But the vignettes themselves are super interesting. Satrapi starts at the end of the Islamic Revolution, which overthrew one terrible government for a differently terrible government, as seems to happen in these sorts of revolutions. She talks about the abrupt change from co-ed secular schooling to sex-segregated Islamic schools, the new requirement to wear the hijab and other clothing restrictions, her own anti-authoritarian streak that got her in all sorts of trouble, her family’s involvement in the revolution and post-revolution politics, the bombings from Iraq, her time in an Austrian high school, her return to Iran, her marriage, and more. But the clear through-line is Satrapi’s difficulty in reconciling all of these parts of her life which have defined her in so many different ways that it’s hard to say who the “real” Marjane Satrapi might be.

Satrapi’s art style is kind of rudimentary, with imperfect lines and a pure black and white palette, but somehow she manages to capture the individuality of each of her characters and even of herself growing up and changing from a girl to a young woman to an adult. I was really impressed with this book all around and would definitely recommend it to you and your book club.

Mostly Void, Partially Stars, by Joseph Fink and Jeffrey Cranor
Mostly Void, Partially StarsYou guys already know my obsession with Welcome to Night Vale, but now you know that the obsession extends to reading written versions of episodes I have already listened to, which sounds weird even to me and I’m the one doing it!

And yes, it did take me rather longer to get through the book than I thought it would, partially because Night Vale is kind of a small doses thing and partly because, I mean, I already know what’s going to happen, here. BUT, it was absolutely worth it to pick up on little references and continuity things I missed the first time and for the short intros to each episode written by various Night Vale-adjacent people. I love a behind-the-scenes anything and this one is excellent.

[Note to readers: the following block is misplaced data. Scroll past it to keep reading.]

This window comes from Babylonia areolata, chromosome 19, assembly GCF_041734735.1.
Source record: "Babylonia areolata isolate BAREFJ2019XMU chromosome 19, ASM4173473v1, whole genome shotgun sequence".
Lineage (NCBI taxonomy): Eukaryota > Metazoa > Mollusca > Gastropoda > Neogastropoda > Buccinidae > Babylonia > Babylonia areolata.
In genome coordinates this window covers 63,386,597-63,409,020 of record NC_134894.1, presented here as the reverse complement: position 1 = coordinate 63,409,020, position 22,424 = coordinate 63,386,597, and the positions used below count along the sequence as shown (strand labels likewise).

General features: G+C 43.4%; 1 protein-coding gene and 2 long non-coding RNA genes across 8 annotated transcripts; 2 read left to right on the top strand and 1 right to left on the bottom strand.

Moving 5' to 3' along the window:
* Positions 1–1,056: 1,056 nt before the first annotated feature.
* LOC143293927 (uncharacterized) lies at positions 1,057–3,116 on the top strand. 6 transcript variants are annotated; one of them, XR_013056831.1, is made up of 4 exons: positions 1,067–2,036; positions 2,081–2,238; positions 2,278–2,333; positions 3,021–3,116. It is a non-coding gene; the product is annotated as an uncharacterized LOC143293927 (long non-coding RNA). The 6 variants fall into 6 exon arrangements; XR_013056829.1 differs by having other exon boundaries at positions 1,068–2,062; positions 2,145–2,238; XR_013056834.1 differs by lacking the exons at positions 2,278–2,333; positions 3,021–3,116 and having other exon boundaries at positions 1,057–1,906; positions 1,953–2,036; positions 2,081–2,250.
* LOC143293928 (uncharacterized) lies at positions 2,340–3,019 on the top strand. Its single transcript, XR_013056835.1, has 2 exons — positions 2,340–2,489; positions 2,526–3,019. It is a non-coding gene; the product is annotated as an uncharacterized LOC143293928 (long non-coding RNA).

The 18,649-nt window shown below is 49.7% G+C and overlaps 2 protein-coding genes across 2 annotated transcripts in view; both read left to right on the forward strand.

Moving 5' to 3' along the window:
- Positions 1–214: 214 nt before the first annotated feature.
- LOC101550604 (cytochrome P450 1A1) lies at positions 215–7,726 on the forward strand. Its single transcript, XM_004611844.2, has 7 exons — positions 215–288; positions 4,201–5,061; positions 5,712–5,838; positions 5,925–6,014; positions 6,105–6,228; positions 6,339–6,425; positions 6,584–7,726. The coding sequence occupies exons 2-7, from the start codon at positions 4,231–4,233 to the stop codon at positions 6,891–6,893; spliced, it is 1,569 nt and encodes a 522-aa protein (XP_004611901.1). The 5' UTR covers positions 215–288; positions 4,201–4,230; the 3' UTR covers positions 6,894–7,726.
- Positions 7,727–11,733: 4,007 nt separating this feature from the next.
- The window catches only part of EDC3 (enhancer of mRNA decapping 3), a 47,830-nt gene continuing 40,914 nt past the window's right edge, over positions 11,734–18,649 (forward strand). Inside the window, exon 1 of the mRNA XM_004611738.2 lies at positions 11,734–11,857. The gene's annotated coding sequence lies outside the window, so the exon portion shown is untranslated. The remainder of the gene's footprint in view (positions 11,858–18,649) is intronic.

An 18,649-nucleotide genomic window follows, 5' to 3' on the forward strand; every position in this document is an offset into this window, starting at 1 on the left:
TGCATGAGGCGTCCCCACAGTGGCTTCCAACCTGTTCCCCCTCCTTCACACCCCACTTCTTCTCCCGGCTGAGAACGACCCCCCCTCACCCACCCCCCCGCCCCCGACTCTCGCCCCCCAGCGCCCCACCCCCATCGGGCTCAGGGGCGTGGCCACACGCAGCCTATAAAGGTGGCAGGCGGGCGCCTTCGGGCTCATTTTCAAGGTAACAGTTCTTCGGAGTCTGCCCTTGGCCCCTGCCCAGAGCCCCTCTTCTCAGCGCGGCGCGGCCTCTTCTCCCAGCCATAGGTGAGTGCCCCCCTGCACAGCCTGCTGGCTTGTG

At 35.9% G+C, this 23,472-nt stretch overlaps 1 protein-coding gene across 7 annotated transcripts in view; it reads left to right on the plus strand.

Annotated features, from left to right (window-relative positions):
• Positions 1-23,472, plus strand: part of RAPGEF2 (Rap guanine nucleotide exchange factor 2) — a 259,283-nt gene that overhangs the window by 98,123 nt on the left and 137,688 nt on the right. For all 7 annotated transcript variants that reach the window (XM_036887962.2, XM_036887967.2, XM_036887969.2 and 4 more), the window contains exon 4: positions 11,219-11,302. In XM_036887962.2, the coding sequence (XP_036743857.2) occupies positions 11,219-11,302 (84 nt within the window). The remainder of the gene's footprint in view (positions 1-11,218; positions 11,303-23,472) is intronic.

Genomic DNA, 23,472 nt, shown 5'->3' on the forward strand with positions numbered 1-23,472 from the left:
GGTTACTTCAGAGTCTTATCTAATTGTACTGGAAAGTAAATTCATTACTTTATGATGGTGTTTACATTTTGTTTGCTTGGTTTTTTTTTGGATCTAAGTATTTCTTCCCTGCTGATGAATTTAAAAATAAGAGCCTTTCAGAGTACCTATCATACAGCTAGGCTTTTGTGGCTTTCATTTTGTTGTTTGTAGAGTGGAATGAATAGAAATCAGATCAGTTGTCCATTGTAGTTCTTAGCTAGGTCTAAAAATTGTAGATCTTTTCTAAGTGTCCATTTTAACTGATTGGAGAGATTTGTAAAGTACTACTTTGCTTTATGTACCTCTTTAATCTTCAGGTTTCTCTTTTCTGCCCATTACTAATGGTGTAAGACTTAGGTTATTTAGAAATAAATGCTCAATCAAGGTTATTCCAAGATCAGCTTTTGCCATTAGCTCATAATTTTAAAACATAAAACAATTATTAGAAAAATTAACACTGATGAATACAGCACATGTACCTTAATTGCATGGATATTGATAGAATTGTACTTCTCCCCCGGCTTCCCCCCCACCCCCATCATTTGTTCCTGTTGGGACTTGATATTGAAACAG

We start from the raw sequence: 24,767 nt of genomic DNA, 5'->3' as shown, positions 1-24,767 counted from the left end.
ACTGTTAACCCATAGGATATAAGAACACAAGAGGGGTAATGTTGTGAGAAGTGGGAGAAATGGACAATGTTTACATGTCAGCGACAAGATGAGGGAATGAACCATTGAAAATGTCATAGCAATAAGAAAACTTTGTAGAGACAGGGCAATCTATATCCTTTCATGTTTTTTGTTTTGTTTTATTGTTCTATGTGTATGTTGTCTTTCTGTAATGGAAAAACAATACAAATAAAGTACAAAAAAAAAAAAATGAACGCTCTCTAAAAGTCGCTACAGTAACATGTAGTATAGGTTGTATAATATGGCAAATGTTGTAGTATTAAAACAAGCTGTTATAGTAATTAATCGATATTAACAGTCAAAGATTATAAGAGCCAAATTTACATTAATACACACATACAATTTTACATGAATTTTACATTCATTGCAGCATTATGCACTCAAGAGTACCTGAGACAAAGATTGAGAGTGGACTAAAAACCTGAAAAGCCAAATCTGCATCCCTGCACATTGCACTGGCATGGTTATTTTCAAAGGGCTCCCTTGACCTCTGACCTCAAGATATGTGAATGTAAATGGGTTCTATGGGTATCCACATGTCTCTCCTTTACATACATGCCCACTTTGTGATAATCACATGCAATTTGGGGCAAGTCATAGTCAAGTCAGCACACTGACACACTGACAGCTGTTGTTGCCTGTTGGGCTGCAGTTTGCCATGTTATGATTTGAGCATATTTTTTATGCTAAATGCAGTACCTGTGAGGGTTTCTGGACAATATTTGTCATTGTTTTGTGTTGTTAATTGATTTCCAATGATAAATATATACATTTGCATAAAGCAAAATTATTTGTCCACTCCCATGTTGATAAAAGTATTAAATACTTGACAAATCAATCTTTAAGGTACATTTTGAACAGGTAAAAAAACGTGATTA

If you’ve never listened to Welcome to Night Vale but want to, definitely listen first. If you’ve been interested in Night Vale but are not into the podcast thing, this is what you’ve been waiting for! If you love Night Vale, I’m sure the Sheriff’s Secret Police have already delivered you a copy.

Dept. H #1, by Matt Kindt
Dept. H #1Sneak attack bonus! I left this comic off my post-hurricane comics roundup a few weeks back, for reasons I cannot currently remember, so you get to hear about it now!

I pre-ordered this comic when I heard it existed because a) Matt Kindt, and b) the cover tagline that says “murder six miles deep.” Murder! In an underwater headquarters! Take my money!

This is just the first issue, so it has to cover some boring backstory bits, but it gets quickly enough into the going underwater business and the big murdery reveal. I’m super into the protagonist, who is a space person (not, like, an alien — I just don’t know what she does for the space program!) sent underwater to solve this murder for mostly bureaucratic reasons but also personal ones, and, as I knew I would be when I ordered it, I am loving the artwork, which is very similar to MIND MGMT and has a colored-pencil-and-watercolors quality to it that I like a lot. This series somehow didn’t make it to my comics pull list proper, but I’ll definitely be picking up the trade when it comes out in a couple months.